"Subsidise education, reduce on the number of MPs, reduce on the ministers that we’re having. If you come and show me that you’re benefiting me academically, which is the aspect that am looking for, then upon which background do I oppose you? 10,000 organised mad people are better than 10 or 6 extreme intelligent people. We’re going to organise ourselves with all the public universities, with all the students. 15 per cent fees increment is a zee! We can’t allow it." Nuwenshaba said.
Allan Kelly Tabura, another student says he sells liquor in a bar in Nakawa to be able to raise tuition and sometimes he can't attend classes during the day because of sleep. Tabura intimated that many of his colleagues at MUBS go through nearly the same hustle to pay fees and stay at school, which the government ought to be aware.
He said he's disappointed that government is instead focused on the 2021 election campaigns rather than directing finances to critical sectors such as education and health.
"If you fund the president more, I hear his budget has been increased by Shs 240 billion that means that they have shifted some funds from either the education sector or health sector and they have been given to the president to campaign. Now you’re standing with the ghetto and you get advisors like Catherine Kusasira, Full Figure, Catherine Kusasira giving them much money which would have been used for the education and health sector. The government has shifted its attention from the major priorities to the minor ones because it is concentrating on the next election more than the prevailing situation." Tabura said.
Doreen Asiimwe, the MUBS guild vice president faults government for failing to provide for its citizens and largely focusing on its survival. Asiimwe is concerned about the huge number of political appointments including presidential advisors, RDCs and ministers who she says are draining the treasury and denying education sector the funds to function.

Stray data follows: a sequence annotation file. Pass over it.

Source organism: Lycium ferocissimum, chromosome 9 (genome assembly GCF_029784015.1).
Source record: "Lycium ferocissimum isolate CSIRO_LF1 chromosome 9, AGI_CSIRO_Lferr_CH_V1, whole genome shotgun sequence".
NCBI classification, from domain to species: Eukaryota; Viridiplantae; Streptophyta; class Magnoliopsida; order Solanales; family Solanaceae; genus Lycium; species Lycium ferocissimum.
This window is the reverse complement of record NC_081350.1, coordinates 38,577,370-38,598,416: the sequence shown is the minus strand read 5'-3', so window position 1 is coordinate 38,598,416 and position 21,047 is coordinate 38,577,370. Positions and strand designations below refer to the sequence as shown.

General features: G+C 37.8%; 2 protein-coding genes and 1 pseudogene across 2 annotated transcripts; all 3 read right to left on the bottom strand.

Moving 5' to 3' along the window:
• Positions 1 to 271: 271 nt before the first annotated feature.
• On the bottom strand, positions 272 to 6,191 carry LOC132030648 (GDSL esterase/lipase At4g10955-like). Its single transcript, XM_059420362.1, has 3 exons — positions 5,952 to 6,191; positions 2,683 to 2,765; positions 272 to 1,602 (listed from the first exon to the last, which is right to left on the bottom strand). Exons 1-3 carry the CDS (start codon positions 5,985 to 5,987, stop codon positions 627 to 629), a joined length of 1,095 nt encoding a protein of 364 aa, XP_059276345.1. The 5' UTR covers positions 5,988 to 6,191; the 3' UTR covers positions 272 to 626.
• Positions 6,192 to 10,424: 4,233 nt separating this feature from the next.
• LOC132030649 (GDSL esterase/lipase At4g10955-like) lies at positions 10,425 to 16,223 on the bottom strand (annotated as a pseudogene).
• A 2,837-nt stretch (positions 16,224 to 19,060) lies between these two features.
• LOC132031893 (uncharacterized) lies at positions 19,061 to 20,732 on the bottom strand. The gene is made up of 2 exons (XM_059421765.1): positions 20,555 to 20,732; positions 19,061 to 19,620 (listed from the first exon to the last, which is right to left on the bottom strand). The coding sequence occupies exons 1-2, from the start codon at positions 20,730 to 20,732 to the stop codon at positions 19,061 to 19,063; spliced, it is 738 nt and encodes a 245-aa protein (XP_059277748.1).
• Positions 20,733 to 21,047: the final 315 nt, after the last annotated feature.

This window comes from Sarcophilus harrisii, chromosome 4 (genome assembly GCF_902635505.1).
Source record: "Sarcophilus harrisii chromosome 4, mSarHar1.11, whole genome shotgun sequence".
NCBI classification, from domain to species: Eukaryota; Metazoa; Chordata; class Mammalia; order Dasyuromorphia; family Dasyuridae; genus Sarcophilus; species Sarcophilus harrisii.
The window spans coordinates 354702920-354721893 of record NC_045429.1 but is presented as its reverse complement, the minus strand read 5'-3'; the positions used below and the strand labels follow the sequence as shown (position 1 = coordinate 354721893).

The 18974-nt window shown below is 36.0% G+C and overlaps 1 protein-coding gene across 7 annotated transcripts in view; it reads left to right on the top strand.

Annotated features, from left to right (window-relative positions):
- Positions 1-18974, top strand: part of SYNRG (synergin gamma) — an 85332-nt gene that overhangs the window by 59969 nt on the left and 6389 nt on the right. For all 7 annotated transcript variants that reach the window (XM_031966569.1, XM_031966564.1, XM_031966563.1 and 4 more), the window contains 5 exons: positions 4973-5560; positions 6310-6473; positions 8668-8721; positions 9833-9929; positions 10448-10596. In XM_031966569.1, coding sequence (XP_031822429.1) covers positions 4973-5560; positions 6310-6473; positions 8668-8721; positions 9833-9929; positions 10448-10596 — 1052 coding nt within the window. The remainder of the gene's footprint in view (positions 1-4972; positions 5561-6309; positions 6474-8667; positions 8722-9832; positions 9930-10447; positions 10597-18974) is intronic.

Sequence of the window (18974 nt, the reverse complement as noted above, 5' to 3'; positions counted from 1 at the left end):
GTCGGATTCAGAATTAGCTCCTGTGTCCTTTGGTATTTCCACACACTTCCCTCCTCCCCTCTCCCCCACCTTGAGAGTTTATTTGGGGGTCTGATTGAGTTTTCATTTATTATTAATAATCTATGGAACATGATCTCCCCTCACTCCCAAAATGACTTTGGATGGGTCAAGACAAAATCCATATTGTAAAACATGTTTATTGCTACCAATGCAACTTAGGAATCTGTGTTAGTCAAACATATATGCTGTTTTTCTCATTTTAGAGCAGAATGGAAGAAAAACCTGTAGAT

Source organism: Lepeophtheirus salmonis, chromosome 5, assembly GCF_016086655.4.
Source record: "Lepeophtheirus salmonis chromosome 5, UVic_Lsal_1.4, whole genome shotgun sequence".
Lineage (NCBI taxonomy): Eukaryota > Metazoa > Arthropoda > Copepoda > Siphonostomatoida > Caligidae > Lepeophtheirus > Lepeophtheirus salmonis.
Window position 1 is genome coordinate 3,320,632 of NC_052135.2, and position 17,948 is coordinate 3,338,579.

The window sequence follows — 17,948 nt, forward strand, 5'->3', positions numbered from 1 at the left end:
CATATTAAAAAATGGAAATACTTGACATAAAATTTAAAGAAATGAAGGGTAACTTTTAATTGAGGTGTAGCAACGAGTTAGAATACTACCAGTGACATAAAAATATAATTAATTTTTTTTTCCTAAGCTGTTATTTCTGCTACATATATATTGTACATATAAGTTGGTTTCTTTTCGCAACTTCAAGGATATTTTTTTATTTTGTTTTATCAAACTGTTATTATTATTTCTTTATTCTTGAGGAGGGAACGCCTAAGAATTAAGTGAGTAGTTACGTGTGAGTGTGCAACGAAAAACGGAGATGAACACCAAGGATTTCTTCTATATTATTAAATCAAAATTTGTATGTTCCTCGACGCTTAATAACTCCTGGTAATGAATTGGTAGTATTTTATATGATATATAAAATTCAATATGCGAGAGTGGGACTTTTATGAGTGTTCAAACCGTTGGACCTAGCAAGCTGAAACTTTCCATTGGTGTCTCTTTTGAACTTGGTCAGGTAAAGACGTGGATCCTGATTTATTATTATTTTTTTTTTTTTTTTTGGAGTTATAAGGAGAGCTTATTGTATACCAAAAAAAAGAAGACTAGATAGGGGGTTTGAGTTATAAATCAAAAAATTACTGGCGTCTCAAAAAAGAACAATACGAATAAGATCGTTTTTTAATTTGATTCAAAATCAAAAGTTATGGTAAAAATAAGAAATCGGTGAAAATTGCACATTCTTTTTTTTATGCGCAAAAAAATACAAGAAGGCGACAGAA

"Should we question the ruling government because it has totally failed to do its job? We’re failing on each and every other day. The Constitution of Uganda stipulates that they should have only 21 ministers but he [Museveni] has decided to try and please each and every one by having a minister from each and every tribe which I think makes it around 75 ministers and is paying them money. Let him reduce the ministers, use the money in the education sector We’re saying no to the 15 per cent increment." she said.
According to Asiimwe, most students especially girls at universities are turning into prostitution as a way of survival.
“At MUBS we females form the largest percentage of students. Actually that is why you find the girl-students are now going to these very ministers that are 'chewing' our money and they are becoming our sugar daddies because we can’t pay this tuition! How do you expect us to survive in this country?” she asked.
MUBS has over 20,000 students out of which the students’ guild leadership says only 9,500 students have fully completed their fees. The student leaders argue that the majority of the first-year students are affected.
The students leadership has organised a car wash tuition campaign this Saturday at the intuition to raise finances to support those who will be remaining with fees balances by November 19, when they commence examinations.
Hashim Kabeera, a Bachelor of Business Statistics student says they have given the MUBS Council only next week to come up with a clear position indicating there will be no increment, failure of which he says they will embark on mobilizing other public universities in protest.